Water Cooler Observations, May 20, 2020

Water Cooler Observations, May 13, 2020

Water Cooler Observations, May 6, 2020

Water Cooler Observations, April 29, 2020

Interview about the Corona Life in English and Spanish with Stephen W. Hiemstra, April 24, 2020

Water Cooler Observations, April 22, 2020

Water Cooler Observations, April 15, 2020

Water Cooler Observations, April 8, 2020

Water Cooler Observations, April 1, 2020

Water Cooler Observations, March 25, 2020

Corona Virus Versus the Flu

Black Plague

CDC Flu Statistics

Managing Change 

Believer’s Prayer

Other ways to engage online:

Author site: http://www.StephenWHiemstra.net

Publisher site: http://www.T2Pneuma.com.

Newsletter: https://bit.ly/HangHome_2020

Continue Reading

Water Cooler Observations, June 3, 2020

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By Stephen W. Hiemstra

This evening (6/3/2020) on the world news, we witnessed something almost unheard ofa Monday afternoon demonstration. We’ve seen unhappy people; we’ve seen riots; we never see Monday demonstrationsSaturday is the preferred day for demonstrations, because most demonstrators have to work. With forty million unemployed in the United States today and warm summer weather, weekday demonstrations may become more common.

Again this year, we find ourselves confronted with a Gethsemane moment. Will we turn to God or turn into our pain?

The Police Thing

Institutional failure is a tough nut to crack. If institutional racism were an easy problem to solve, it would have already happened.

We have two issues to deal with, one local and the other national.

Locally, police departments need to clear out the bad apples and deal
with institutional prejudice. A generation after eliminating
racial prejudices in law, spending billions of dollars on Great Society programs, and electing a black president, we still have a problem.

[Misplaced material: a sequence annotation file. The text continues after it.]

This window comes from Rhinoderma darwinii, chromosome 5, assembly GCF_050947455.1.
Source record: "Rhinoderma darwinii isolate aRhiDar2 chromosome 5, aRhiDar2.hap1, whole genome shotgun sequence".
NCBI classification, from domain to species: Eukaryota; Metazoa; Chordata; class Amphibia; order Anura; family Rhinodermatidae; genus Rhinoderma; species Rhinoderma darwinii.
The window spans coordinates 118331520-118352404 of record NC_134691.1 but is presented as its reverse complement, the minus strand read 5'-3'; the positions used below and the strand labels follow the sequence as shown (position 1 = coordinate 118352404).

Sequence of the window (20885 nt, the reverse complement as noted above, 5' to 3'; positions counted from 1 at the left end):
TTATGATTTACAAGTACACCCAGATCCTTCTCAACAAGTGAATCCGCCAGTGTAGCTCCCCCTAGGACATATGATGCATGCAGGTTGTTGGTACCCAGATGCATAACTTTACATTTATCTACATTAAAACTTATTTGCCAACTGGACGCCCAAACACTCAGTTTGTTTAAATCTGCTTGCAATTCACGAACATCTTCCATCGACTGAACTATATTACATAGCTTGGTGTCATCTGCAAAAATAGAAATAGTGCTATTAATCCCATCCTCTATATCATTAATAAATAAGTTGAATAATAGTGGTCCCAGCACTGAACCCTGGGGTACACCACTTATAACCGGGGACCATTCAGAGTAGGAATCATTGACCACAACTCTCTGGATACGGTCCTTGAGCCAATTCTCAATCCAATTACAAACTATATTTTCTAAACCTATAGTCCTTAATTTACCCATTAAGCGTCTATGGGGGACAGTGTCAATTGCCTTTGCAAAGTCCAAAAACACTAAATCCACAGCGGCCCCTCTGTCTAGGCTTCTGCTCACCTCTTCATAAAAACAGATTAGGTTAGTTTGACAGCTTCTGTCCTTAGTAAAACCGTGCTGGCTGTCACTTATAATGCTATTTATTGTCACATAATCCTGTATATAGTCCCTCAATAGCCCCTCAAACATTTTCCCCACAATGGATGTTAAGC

Nationally, America needs to wake up to the fact that local funding of
police is a problem in urban areas lacking an effective tax base. Shoestring financing leads to recruitment problems, cutting corners on training and toleration of bad apples. The same financial deficiency has given us broken school systems. National funding and leadership is needed to turn this around.

Progress and Resentment

Relatively few people today are overtly racist which is why the demonstrations we are seeing represent a wide demographic. Unlike in the sixties, today we have a large, black middle class. The racial epithets that were common in the sixties are no longer part of daily speech.

Still, the Amy Cooper incident last month in Central Park, NYC is a reminder that racism in America is no longer a holdover from the Jim Crow era in southern history.  It may well be that the development of a black middle class has sparked resentment from other groups that have not progressed nearly so well in recent years.

Reconciliation requires true dialog where both parties listen to each other.  Reconciliation is hardgood guy, bad guy attitudes have to go. Solutions to the problem of racism also need to include other disadvantaged groups not having so articulate a political following. Cities that have learned to reconcile have seen real progress that is absent in cities that have not.

The Example of Food Stamps